How Good Is Your Psoas Muscle?
Do you know tightness in the psoas muscle can cause lower back pain?
Do you also know a tight psoas muscle can give the appearance of having a pot belly stomach that is not necessarily about being or having too much fat?
Muscles like the psoas are essential to helping us maintain a healthy spine position and healthy posture.
What Is Psoas muscle?
In your body, there are 3 significant muscles that connect your spine to your legs. These include the gluteus maximus, piriformis, and psoas muscles.
The psoas muscle attaches to the vertebrae on your lumbar spine, and then crosses the outer edge of each pubis (near your pelvis). It next joins with the iliacus muscle at your inguinal ligament (in your groin region), and finally attaches at your femur. Your iliacus and psoas muscles are together known as the iliopsoas.
The psoas muscle also plays another essential role in helping you walk. When you are walking, your brain triggers your psoas muscle to move your back leg forward—initiating the alternation between the front and back leg. So each successful step you take is thanks in part to your psoas muscle.
What Does The Psoas Muscle Do?
- Connects our upper half of our body to our lower half
- It allows us to bend our hips and legs towards the chest
- Assist in moving the leg forward when we walk or run
- Plays a key role in our centre of gravity and controlling big body movements.
- Strengthening the spine.
- They flex our torso forward when we want to bend over.
- They stabilise our torso and spine while sitting or in motion.
- They support our internal organs such as the small intestine.
The psoas muscles are not only important for our physical structure, but can even benefit our psychological well-being because of their connection to the breath. Two tendons for the diaphragm, the crura, connect to the spine alongside where the psoas muscles attach. The diaphragm and the psoas muscles are connected through fascia that also connects the other hip muscles.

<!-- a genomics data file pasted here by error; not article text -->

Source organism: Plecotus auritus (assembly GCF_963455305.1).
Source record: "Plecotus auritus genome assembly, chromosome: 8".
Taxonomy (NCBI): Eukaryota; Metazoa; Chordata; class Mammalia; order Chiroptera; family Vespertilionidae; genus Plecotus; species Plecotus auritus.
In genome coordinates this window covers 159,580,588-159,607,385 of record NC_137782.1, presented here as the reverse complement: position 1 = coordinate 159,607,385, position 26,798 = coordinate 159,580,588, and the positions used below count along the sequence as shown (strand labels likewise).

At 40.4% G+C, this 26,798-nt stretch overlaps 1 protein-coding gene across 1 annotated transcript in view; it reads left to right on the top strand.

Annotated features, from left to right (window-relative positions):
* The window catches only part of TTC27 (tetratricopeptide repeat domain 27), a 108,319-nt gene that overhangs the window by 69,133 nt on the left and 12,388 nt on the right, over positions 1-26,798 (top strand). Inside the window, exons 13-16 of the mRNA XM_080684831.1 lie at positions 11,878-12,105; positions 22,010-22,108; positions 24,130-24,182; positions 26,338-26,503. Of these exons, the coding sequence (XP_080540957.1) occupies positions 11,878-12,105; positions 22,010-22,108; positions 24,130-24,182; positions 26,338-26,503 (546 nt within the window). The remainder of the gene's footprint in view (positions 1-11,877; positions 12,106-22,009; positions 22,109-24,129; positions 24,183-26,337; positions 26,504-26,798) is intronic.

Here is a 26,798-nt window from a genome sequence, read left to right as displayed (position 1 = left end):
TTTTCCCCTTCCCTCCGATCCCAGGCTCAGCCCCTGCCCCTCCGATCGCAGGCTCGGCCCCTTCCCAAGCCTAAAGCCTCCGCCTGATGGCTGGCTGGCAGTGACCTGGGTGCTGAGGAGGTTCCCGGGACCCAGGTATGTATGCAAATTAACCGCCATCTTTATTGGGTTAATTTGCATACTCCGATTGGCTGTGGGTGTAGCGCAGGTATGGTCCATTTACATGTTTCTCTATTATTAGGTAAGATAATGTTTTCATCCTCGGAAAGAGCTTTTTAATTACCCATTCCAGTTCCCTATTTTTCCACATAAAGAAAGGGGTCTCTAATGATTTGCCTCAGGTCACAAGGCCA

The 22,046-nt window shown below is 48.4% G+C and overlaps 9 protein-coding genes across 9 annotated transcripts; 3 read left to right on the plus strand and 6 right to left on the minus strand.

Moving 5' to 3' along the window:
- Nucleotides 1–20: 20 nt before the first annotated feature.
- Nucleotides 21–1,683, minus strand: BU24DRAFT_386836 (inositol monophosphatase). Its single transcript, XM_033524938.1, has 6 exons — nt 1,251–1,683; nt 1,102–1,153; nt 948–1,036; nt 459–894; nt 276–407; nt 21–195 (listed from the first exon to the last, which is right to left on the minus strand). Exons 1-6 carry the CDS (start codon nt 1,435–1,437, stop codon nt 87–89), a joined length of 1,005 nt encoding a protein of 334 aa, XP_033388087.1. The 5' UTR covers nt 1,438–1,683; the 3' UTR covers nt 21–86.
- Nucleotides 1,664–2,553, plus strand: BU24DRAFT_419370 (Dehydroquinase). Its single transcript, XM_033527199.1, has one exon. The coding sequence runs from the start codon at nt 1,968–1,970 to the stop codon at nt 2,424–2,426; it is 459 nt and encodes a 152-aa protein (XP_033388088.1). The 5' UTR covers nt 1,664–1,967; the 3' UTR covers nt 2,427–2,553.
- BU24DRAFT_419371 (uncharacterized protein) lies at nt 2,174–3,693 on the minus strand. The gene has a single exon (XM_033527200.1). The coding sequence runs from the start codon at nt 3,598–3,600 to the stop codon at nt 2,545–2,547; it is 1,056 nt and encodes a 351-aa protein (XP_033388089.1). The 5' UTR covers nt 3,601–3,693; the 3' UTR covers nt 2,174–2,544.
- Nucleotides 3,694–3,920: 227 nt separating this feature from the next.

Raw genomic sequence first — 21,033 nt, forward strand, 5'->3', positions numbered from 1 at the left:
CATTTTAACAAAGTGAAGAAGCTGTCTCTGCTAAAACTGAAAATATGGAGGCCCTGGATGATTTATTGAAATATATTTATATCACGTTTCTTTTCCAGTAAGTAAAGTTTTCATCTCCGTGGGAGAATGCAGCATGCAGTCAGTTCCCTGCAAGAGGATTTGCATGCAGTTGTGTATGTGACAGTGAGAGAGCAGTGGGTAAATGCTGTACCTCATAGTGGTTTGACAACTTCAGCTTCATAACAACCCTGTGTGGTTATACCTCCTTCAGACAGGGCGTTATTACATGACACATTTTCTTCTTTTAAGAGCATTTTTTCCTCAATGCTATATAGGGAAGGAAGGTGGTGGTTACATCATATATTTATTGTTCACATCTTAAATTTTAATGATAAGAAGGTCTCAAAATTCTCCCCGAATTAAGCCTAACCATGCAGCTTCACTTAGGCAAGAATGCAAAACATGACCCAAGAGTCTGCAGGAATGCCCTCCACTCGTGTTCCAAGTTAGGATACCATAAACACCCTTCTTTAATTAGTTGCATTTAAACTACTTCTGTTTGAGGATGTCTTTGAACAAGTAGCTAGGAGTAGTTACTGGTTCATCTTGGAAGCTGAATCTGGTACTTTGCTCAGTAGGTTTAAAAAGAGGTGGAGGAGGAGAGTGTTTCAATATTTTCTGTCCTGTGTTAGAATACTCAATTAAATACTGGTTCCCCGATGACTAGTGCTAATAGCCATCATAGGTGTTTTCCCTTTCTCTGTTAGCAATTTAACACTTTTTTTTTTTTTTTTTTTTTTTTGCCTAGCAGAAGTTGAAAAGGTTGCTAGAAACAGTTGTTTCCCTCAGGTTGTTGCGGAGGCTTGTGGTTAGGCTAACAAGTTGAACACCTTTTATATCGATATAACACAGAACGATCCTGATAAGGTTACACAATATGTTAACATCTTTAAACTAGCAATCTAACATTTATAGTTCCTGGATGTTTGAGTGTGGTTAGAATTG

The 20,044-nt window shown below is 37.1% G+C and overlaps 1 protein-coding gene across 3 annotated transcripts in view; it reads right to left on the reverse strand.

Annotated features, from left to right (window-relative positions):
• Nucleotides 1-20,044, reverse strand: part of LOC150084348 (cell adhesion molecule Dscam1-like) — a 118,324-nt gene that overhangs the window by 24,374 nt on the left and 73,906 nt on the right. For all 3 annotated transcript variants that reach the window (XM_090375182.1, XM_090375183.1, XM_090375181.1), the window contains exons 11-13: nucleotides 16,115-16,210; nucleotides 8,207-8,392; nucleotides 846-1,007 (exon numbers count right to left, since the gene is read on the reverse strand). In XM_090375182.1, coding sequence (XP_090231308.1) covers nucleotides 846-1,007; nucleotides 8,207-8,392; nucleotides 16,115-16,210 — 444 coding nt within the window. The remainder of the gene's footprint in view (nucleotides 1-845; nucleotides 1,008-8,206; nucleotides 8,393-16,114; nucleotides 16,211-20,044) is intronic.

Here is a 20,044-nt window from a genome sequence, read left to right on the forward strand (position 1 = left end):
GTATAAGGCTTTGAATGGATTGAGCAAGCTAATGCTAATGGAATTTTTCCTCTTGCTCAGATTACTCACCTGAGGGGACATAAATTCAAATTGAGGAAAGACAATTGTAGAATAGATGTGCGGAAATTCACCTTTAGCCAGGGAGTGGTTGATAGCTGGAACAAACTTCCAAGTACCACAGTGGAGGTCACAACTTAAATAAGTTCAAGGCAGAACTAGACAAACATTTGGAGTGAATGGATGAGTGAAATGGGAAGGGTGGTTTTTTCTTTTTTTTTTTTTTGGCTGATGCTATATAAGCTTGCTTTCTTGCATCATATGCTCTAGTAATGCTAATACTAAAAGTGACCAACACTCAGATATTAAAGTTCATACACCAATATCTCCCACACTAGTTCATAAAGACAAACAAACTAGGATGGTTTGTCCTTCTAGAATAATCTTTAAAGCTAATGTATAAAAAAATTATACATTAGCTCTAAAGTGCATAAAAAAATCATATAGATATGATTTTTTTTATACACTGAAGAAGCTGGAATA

These connections between the psoas muscle and the diaphragm connect your ability to walk and breathe, and even how you respond to fear and excitement because, when you’re stressed, your psoas muscle contracts. This means that our psoas muscle can have a direct influence on our fight or flight response!
An easy stretch for your psoas muscle
When you sit for extended periods of time, your psoas muscle may become tight. This, in turn, can pull your pelvis forward—which places pressure on your lumbar spinal discs. This additional pressure often results in lower back pain.
To help prevent—or treat—tightness in your psoas muscle, here is a simple stretch you can perform at home or the office:
Tightness in the psoas muscle can cause lower back pain.
Find an area that is carpeted. If carpet is not available, you can place a cloth or towel on the ground beneath you.
Drop your right knee down beneath you, with your right leg extending away from your body and your toes touching the ground.
Place your left leg in front of you (with your foot flat on the ground), so that your left leg forms about a 90-degree angle.
Using strength from your buttock, gently drive your right knee backward and down.
While doing this, maintain good posture with your shoulders tall and head upright.
Hold this position for 30 seconds, and then repeat on the opposite leg.
The above stretch can be performed 2 to 3 times per day, and it is helpful to place yourself in front of a mirror to check for good posture.
If you suspect your psoas muscle is the cause of your lower back pain, schedule an appointment with us. We will be glad to help.